With the beginning of the full-scale war, the work of government agencies has changed significantly. We have already described how the Russian invasion affected the work of the High Anti-Corruption Court. Now, we will share how other anti-corruption agencies, namely the SAPO and the NABU, have adapted to the martial law.

NABU and SAPO continue to work as usual, but the war has forced them to make certain adjustments. Receptions and phone lines are temporarily suspended. The headquarters of these anti-corruption bodies have temporarily moved from Kyiv to Lviv, where law enforcement officers have moved and case materials have been relocated.

NABU and SAPO have focused on maintaining procedural deadlines in cases. This is necessary so that after the victory, investigations can be continued and criminal proceedings can be brought to court.

On the positive side, NABU detectives and SAPO prosecutors have not closed any cases due to the war; on the contrary, the pre-trial investigation is being extended so that detectives can gather all the evidence. What is more, since the beginning of the full-scale war, the NABU and the SAPO have already sent three high-profile cases to court: on the USD 5 million super-bribe, the brother of KAC head Pavlo Vovk, and on Ukrzaliznytsia.

Now, the HACC can start considering the case of former minister of ecology Mykola Zlochevskyi on merits. He is charged with organizing an attempt to bribe anti-corruption agencies for closing the case against him.

Another case concerns Yurii Zontov. The NABU and the SAPO caught him with another lawyer receiving a bribe of USD 100,000. According to the investigation, the money was to be transferred for a positive decision in the case before the Kyiv District Administrative Court. Some media claim this money was meant for head of the court Pavlo Vovk. The case is progressing. On March 14, the NABU and the SAPO sent the indictment to the High Anti-Corruption Court for further consideration.

The last case concerns an official from Ukrzaliznytsia. According to the investigation, in 2017, he organizedprocurement of power devices for passenger train cars at inflated prices, distorting the competition. As a result, Ukrzaliznytsia illegally overpaid UAH 9.6 million. The indictment was sent to court on March 31.

While formally, the HACC can consider these cases on the merits, in reality, court hearings are constantly postponed. During the war, it is challenging to provide the presence of all parties to the case: some are abroad, some are in the army, some cannot be reached. It is also not possible to fully guarantee the safety of all participants in the process. Due to this, the consideration of cases on their merits is postponed. Another problem is logistics: some judges and prosecutors are not in Kyiv, some of the case files are in Lviv and others already in Kyiv. So the process is not easy.

At the same time, in the first month of the war, the High Anti-Corruption Court sent over UAH 100 million to the Ukrainian army via release on bail. In addition, the SAPO reported they lifted the arrest of 38 tank engines, which were also delivered to the army.

In addition to exercising their direct mandate, anti-corruption detectives and prosecutors are assisting the Prosecutor General’s Office with collection of evidence of war crimes committed by Russian troops. They record information from victims and eyewitnesses of crimes, and analysts and lawyers of the Bureau seek the assets of sanctioned officials, oligarchs and others abroad in a joint working group of Task Force UA to seize and transfer this property to Ukraine.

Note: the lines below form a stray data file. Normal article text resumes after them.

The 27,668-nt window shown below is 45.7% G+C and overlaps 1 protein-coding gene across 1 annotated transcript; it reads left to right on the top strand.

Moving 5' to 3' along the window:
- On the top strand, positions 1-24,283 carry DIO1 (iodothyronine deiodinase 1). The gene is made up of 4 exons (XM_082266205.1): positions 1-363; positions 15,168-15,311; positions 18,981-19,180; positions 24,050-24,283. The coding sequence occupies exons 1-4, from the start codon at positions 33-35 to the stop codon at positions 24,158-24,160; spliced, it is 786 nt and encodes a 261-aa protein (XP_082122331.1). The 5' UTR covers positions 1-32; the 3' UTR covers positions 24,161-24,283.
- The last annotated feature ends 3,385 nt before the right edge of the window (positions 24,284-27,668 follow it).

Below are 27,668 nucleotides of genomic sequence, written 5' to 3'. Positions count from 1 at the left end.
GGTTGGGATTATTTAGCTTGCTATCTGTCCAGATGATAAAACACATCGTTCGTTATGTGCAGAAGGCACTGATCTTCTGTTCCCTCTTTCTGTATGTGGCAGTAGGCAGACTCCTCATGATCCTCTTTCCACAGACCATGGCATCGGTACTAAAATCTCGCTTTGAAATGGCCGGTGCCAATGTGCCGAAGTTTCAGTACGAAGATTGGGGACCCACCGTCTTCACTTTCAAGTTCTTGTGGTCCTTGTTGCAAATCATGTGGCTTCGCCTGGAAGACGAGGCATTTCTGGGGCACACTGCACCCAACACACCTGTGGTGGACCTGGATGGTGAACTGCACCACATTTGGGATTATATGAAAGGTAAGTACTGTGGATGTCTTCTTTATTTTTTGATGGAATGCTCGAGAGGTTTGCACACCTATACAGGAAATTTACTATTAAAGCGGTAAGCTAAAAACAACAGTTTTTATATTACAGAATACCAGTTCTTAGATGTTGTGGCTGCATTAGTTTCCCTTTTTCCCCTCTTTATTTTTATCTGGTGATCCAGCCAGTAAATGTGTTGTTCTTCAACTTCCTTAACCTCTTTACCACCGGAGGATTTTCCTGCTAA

In addition, some members of the NABU and the SAPO have joined the Armed Forces of Ukraine. For example, 15 prosecutors, including acting head of SAPO Maksym Hryshchuk, are defending Ukraine against Russian invaders.

However, the competitions for the election of the NABU director and the head of the SAPO have been suspended.  The NABU competition was problematic from the get-go due to issues with the approval of the commission members, and now it has been fully suspended. Artem Sytnyk’s term in office expires as soon as April 15. And while the law prohibits stopping the NABU’s work during martial law, this is about the agency in its entirety, not its head.

The current director’s term of office will expire soon. In this case, all functions of the Director of the Bureau, in accordance with the law on the NABU, will be performed by his first deputy, Gizo Uglava. This will remain the case until the election of the director in accordance with the procedure provided by law. Thus, we will have another acting head, like in the case of the SAPO.

The situation with the SAPO competition is even more complicated. The selection process took about 1.5 years, and in the recent months before the war, it was openly sabotaged. On December 21, 2021, the selection commission announced the final results, but it did not approve the total score and the winner. Detective Oleksandr Klymenko was set to head the SAPO, but during January-February 2022, the commission failed to meet to confirm his appointment. The further fate of the competition is currently unknown.

Thus, the work process in the NABU and the SAPO goes on, but it is currently hanging in the balance. These agencies are doing everything possible to ensure their proper functioning, but naturally, they cannot do everything during the war.